4 Large Banks just borrowed $500 million each:

Discussion in 'Wall St. News' started by capmac, Aug 22, 2007.

  1. capmac


    JPM JP Morgan Chase, Bank of America, Wachovia each borrow $500 mln from Fed Discount Window; encourages use of it (45.62 -0.59)

    JPM, BAC, WB jointly announce today that they have made use, on a limited basis, of the discount window facility announced by the Federal Reserve Board late last week. In transactions intended to display the effectiveness of the facility, JPMorgan Chase, Bank of America and Wachovia each borrowed $500 mln, including some on a term basis, at the discount window. While JPMorgan Chase, Bank of America and Wachovia each have substantial liquidity and the capacity to borrow money elsewhere on more favorable terms, the companies believe it is important at this time to take a leadership role in demonstrating the potential value of the Fed's primary credit facility and to encourage its use by other financial institutions. Co's hope their actions today will highlight that point for the financial community and promote broad acceptance of the use of the facility.
  2. That is really ugly. In the past borrowing from the discount window was merely a stopgap measure until the Fed could merge you into a healthy bank. Those fucking guys supposedly ARE healthy.
  3. lassic


    guess it's "window dressing"
    what a joke
  4. capmac


    Citigroup taps Fed Discount Window for $500 mln to fund clients (47.83 -0.23) -Update : Co announces that on behalf of its clients clients, its Citibank unit has accessed $500 million in 30-day term financing under the discount window program announced on Friday by the Federal Reserve Bank of New York. Citibank stands ready to continue to access the discount window as client needs and market conditions warrant. Citi is pleased to inject liquidity into the financial system during times of market stress and to support creditworthy clients. Citibank carries a triple-A rating from Moody's Investors Service and a double-A-plus rating from Standard & Poor's, and has substantial liquidity and widespread borrowing capacity.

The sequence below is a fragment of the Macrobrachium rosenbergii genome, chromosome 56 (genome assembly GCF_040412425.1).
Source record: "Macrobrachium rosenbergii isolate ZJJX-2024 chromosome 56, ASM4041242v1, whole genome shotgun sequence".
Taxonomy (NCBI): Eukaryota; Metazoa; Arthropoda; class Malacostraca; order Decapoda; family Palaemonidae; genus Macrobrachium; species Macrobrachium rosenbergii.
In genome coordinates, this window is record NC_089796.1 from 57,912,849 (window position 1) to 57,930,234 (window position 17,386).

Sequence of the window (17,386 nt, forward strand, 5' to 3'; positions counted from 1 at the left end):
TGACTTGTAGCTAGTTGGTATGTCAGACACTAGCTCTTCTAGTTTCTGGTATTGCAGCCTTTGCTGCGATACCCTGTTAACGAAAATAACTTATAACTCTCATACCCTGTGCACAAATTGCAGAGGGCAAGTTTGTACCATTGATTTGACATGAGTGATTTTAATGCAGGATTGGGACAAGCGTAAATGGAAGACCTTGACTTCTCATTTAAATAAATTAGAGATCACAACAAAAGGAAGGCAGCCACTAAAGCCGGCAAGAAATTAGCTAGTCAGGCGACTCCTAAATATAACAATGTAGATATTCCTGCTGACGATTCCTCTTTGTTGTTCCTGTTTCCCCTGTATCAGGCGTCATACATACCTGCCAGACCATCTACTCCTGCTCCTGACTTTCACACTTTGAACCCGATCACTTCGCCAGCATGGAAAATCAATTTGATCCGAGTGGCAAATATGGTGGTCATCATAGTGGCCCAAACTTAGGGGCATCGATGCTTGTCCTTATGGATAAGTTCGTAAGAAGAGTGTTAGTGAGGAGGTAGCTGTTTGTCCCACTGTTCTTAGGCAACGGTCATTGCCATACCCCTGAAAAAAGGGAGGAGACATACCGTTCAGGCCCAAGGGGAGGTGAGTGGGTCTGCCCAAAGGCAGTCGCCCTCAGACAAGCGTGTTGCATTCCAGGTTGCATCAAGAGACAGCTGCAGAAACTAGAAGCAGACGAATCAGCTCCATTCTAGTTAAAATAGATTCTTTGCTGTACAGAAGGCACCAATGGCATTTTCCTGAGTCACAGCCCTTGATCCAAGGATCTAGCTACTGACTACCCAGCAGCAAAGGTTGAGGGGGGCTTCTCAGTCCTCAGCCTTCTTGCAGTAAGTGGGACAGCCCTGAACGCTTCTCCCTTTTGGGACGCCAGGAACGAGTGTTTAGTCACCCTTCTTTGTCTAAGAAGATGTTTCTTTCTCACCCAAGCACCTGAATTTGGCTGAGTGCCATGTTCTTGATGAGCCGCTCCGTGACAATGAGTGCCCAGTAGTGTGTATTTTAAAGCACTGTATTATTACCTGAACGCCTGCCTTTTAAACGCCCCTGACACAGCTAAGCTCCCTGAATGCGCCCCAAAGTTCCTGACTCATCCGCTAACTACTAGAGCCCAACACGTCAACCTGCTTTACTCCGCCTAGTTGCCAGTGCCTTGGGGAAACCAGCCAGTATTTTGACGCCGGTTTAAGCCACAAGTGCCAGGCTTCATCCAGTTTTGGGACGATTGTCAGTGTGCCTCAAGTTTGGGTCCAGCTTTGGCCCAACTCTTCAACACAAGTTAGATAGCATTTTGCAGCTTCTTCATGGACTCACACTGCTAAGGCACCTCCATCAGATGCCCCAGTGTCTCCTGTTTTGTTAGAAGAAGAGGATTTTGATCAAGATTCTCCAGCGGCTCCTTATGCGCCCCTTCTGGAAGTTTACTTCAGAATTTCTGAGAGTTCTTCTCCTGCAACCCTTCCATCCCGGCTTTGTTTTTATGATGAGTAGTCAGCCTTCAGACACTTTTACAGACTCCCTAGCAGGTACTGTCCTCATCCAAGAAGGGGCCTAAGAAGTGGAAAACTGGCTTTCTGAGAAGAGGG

5. Ahh...borrowing money from other countries...who cares right.

    Although it is important to note that it is better to borrow money from the other banks instead from the FED.
  6. The member banks are trying to snowball the market about who is in trouble. Someone will trade the inside information...watching!


  7. sjfan


    Not at all. On this announcement, Citibank's CDS traded from 42.5bps this morning to 38.5bps - implying that the bank is less risky. It's a symbolic move.
  8. S2007S


    Nothing like getting free money to help out the liquidty problems that they created.....

    All they do is continue to inject money into this market, seems that no matter what, to fix a problem this size all they have to do is print money and just hand it out.

    Dont think that can last forever. or can it???

  9. Here's what this is about.

    The Fed desperately wants to avoid cutting the funds rate, because they are rightly concerned about stagflation and the dollar.

    If they can give the market the impression that they are doing something, without actually doing anything, then they hope the credit logjam will break and confidence will return to lending markets. That's what last Friday's discount rate cut was about. Credit markets have largely ignored this move, but the equities markets are eating it up, which from the Fed's perspective is not exactly the outcome they were looking for.

    On Thursdays the Fed releases reserve statistics. They would have shown a negligible amount of lending at the discount window, revealing last week's "rate cut" as the sham it really was. In a last ditch effort to avoid messing with the Funds rate, Bernanke calls his buddies on Wall Street and convinces them to take out some token loans from the discount windows. This will cost them each about $200k in additional carrying cost over the next 30 days, but that's pocket change. They know that it is in their own best interests that the Fed has credibility here, because it is their own creditors who would be bailed out by a return of liquidity and risk tolerance in credit markets.

    In effect, Bernanke is painting the tape to make it look like he's done something when he really hasn't.

  10. Mvic


    The banks are borrowing on behalf of clients. Translation is that they don't want to take the collateral themselves but are more than happy to have the fed take it even if it costs them a bit more. Today was a test, if the markets don't freak which apparently they didn't then we will see much more of this in the coming days as the banks shift the bad stuff off their books and on to the Fed until things stabilize and "reasonable" bids return in commercial paper.
    #10     Aug 22, 2007